FAQs

What is the interest rate in Australia?

The Reserve Bank of Australia’s (RBA) cash rate stood at 3.25% after a 25bp rate hike on 7 February 2023.

Who controls interest rates in Australia?

The country’s central bank, the Reserve Bank of Australia (RBA), adjusts interest rates in the country as a monetary policy tool to keep inflation in the target range of 2% to 3%.

How often are interest rates adjusted?

The Reserve Bank Board of the RBA meets 11 times a year on the first Tuesday of each month, with the exception of January. In each meeting, the board decides whether to raise, cut or keep the cash rate, depending on the macroeconomic indicators at the time of the meeting.

What is the future of interest rates in Australia?

Analysts expected the Reserve Bank of Australia to continue increasing its cash rate in 2023, before pausing. In 2024, analysts forecast the RBA to begin cutting the cash rate. Remember that analysts’ predictions can be wrong. Forecasts shouldn’t be used to replace your own research. Always conduct your own due diligence before trading and never trade money that you cannot afford to lose.

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The difference between trading assets and CFDs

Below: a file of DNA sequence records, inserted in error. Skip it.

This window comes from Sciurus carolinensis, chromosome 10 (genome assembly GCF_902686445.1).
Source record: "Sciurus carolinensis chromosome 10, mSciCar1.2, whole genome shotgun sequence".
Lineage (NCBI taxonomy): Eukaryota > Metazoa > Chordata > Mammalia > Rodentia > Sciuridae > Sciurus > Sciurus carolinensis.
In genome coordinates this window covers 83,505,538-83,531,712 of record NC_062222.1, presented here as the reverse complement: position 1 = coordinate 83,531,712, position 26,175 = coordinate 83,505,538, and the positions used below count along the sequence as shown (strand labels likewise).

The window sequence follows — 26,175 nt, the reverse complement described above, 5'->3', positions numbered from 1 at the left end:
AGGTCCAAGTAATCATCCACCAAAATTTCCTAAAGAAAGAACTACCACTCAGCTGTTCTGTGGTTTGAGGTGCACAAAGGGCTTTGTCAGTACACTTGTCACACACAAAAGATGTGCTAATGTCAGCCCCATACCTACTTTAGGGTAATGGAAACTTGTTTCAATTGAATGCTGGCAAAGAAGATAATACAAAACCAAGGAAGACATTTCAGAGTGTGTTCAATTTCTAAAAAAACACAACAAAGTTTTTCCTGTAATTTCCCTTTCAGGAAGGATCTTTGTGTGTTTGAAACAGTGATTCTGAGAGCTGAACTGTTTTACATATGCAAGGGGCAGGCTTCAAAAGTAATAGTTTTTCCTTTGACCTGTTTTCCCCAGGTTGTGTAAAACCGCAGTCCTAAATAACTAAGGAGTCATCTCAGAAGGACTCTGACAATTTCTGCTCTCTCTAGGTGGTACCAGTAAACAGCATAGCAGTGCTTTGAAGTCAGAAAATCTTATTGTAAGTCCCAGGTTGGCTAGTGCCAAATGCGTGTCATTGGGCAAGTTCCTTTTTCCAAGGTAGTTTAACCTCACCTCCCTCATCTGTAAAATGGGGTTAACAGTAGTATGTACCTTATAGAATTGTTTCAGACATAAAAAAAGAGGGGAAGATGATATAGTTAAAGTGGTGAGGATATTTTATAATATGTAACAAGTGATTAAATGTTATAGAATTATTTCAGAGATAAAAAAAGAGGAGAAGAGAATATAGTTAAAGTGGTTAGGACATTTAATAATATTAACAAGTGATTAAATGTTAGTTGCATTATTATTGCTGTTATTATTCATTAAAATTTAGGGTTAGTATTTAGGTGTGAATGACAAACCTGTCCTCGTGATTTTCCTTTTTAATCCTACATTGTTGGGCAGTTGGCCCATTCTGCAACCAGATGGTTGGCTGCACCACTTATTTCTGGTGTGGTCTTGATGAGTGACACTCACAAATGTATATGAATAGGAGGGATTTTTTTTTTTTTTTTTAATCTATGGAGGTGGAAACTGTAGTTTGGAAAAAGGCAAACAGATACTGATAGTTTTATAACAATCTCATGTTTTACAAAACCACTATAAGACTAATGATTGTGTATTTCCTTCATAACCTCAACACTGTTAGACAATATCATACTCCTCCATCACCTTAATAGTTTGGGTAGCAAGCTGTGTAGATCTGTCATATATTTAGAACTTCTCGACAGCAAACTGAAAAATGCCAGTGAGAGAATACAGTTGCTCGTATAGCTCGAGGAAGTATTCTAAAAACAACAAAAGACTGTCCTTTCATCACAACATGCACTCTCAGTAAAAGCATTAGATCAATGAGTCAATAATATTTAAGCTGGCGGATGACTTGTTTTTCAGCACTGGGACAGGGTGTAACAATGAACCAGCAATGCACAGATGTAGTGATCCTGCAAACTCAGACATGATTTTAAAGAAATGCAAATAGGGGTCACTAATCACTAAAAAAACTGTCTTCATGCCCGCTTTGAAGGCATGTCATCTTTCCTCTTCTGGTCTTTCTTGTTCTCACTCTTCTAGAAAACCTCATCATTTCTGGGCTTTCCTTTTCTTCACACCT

The main difference between CFD trading and trading assets, such as commodities and stocks, is that you don’t own the underlying asset when you trade on a CFD.
You can still benefit if the market moves in your favour, or make a loss if it moves against you. However, with traditional trading you enter a contract to exchange the legal ownership of the individual shares or the commodities for money, and you own this until you sell it again.
CFDs are leveraged products, which means that you only need to deposit a percentage of the full value of the CFD trade in order to open a position. But with traditional trading, you buy the assets for the full amount. In the UK, there is no stamp duty on CFD trading, but there is when you buy stocks, for example.
CFDs attract overnight costs to hold the trades (unless you use 1-1 leverage), which makes them more suited to short-term trading opportunities. Stocks and commodities are more normally bought and held for longer. You might also pay a broker commission or fees when buying and selling assets direct and you’d need somewhere to store them safely.